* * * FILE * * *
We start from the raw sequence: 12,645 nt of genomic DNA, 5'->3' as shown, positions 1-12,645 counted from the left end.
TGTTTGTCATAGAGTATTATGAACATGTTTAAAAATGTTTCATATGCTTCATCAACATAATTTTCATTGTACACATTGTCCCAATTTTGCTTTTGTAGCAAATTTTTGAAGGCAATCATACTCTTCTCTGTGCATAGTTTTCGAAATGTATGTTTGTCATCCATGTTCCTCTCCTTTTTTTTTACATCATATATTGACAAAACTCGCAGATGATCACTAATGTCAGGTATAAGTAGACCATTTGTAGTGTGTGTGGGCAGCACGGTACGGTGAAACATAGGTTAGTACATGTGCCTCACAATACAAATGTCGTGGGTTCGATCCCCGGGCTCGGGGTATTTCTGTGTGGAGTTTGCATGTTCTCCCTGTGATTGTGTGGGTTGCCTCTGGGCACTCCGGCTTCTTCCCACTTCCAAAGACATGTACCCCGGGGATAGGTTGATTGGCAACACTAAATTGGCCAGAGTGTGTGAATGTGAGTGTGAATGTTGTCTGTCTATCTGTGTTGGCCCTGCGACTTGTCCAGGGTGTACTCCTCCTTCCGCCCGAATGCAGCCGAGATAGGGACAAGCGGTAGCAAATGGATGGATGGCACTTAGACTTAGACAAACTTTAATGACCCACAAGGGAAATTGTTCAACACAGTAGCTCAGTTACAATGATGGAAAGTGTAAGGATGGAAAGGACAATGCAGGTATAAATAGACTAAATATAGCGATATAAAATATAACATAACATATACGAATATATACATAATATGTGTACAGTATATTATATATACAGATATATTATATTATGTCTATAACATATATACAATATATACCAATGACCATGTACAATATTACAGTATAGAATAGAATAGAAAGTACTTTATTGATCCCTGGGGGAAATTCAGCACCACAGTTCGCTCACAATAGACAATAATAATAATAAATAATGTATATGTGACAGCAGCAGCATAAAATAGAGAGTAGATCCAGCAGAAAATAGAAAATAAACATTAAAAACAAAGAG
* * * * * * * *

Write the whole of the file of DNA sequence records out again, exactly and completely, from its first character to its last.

We start from the raw sequence: 12,645 nt of genomic DNA, 5'->3' as shown, positions 1-12,645 counted from the left end.
TGTTTGTCATAGAGTATTATGAACATGTTTAAAAATGTTTCATATGCTTCATCAACATAATTTTCATTGTACACATTGTCCCAATTTTGCTTTTGTAGCAAATTTTTGAAGGCAATCATACTCTTCTCTGTGCATAGTTTTCGAAATGTATGTTTGTCATCCATGTTCCTCTCCTTTTTTTTTACATCATATATTGACAAAACTCGCAGATGATCACTAATGTCAGGTATAAGTAGACCATTTGTAGTGTGTGTGGGCAGCACGGTACGGTGAAACATAGGTTAGTACATGTGCCTCACAATACAAATGTCGTGGGTTCGATCCCCGGGCTCGGGGTATTTCTGTGTGGAGTTTGCATGTTCTCCCTGTGATTGTGTGGGTTGCCTCTGGGCACTCCGGCTTCTTCCCACTTCCAAAGACATGTACCCCGGGGATAGGTTGATTGGCAACACTAAATTGGCCAGAGTGTGTGAATGTGAGTGTGAATGTTGTCTGTCTATCTGTGTTGGCCCTGCGACTTGTCCAGGGTGTACTCCTCCTTCCGCCCGAATGCAGCCGAGATAGGGACAAGCGGTAGCAAATGGATGGATGGCACTTAGACTTAGACAAACTTTAATGACCCACAAGGGAAATTGTTCAACACAGTAGCTCAGTTACAATGATGGAAAGTGTAAGGATGGAAAGGACAATGCAGGTATAAATAGACTAAATATAGCGATATAAAATATAACATAACATATACGAATATATACATAATATGTGTACAGTATATTATATATACAGATATATTATATTATGTCTATAACATATATACAATATATACCAATGACCATGTACAATATTACAGTATAGAATAGAATAGAAAGTACTTTATTGATCCCTGGGGGAAATTCAGCACCACAGTTCGCTCACAATAGACAATAATAATAATAAATAATGTATATGTGACAGCAGCAGCATAAAATAGAGAGTAGATCCAGCAGAAAATAGAAAATAAACATTAAAAACAAAGAG